If you are considering filing for divorce in Michigan, it becomes important for you to understand the specific laws that govern the state. One of the key laws that is likely to impact you as you consider your options for buying property here is about your property. Some states are classified as community property states. Others are equitable distribution. Depending on where you stand with ownership of your belongings, you may be concerned with what each of these means.
Michigan Is Not a Community Property State
First, recognize that Michigan is not a community property state. It is an equitable distribution state. That’s important to know for various reasons. In short, it means that when a Michigan divorce occurs, the state will likely distribute the assets from the marriage between the spouses in a way that is considered fair to both parties. It is important to recognize that equitable does not mean even. The court is not likely to distribute property amongst the spouses in an equal manner. That does not mean you will get nothing.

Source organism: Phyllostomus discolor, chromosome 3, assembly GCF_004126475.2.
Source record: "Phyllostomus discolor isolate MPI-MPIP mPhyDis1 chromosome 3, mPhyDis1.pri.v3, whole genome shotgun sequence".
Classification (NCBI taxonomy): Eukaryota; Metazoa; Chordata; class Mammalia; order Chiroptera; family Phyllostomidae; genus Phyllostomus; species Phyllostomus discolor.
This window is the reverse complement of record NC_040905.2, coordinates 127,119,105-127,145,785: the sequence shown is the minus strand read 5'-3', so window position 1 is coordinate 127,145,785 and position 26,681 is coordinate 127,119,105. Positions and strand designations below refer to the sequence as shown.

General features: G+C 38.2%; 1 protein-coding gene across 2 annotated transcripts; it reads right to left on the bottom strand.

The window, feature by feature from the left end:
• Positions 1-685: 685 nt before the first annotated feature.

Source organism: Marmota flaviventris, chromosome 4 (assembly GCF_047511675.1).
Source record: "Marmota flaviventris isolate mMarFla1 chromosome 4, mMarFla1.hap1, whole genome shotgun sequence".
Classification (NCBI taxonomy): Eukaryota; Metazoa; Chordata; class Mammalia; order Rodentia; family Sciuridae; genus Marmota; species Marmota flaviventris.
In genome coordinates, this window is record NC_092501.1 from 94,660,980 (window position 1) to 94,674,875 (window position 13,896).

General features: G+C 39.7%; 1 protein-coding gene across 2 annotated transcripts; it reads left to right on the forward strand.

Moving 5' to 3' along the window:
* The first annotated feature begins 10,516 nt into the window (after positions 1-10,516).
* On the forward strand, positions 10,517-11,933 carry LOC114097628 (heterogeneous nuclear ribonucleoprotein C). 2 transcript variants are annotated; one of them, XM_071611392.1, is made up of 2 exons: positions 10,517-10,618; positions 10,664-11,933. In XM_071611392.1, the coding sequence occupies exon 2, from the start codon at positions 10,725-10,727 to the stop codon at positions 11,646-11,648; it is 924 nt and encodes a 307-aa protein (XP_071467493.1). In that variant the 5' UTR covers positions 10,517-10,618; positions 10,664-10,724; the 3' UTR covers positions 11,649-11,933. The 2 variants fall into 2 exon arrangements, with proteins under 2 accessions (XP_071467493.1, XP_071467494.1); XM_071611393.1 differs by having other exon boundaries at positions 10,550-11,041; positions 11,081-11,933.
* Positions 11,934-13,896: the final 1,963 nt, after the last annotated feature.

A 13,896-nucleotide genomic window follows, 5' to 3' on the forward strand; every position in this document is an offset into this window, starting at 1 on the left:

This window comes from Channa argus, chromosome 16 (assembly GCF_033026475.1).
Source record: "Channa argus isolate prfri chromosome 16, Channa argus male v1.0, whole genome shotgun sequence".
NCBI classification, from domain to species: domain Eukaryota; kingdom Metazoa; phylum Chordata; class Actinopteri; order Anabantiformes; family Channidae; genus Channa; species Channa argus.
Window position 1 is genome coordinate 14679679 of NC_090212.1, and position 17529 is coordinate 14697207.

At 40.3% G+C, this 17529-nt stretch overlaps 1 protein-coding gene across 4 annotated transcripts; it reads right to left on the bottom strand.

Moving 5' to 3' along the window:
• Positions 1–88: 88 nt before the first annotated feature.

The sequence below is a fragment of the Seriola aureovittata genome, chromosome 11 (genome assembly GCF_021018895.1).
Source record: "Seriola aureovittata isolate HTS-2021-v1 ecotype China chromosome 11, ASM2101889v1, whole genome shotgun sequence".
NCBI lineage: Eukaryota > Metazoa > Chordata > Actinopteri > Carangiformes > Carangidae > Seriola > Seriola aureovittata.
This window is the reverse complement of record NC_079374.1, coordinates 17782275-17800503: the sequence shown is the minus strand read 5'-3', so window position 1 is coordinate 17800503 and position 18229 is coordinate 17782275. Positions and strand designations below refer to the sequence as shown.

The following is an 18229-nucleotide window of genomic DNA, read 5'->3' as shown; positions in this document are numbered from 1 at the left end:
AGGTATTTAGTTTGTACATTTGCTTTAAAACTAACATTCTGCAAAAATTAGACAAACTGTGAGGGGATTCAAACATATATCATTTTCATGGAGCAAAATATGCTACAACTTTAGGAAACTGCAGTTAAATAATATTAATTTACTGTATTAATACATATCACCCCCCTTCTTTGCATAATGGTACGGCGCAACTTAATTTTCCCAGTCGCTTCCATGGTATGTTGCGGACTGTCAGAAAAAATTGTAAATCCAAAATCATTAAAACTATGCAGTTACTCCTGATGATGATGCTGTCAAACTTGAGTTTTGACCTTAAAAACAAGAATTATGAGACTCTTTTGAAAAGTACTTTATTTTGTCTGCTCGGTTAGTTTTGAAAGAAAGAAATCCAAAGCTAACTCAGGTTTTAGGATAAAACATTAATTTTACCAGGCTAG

Rather, the court will look at a variety of circumstances to determine what is fair. For example, someone may be at fault for the marriage dissolving. Someone may have contributed significantly more to the marriage than the other spouse did. Many factors play a role in what is considered fair. When you go to court for a divorce, you will find that the courts will make a number of big decisions like this for you.
You can avoid that by working with a Michigan divorce attorney and, if possible, your soon to be ex. The goal is to create a plan for the division of property that you and your spouse agree on. If it is considered to be fair by the judge, the judge is not likely to make key changes to that agreement. However, it is important to consider both individuals’ needs going forward and to create a division of property that gives each an equal opportunity to do well in the future after the marriage is dissolved.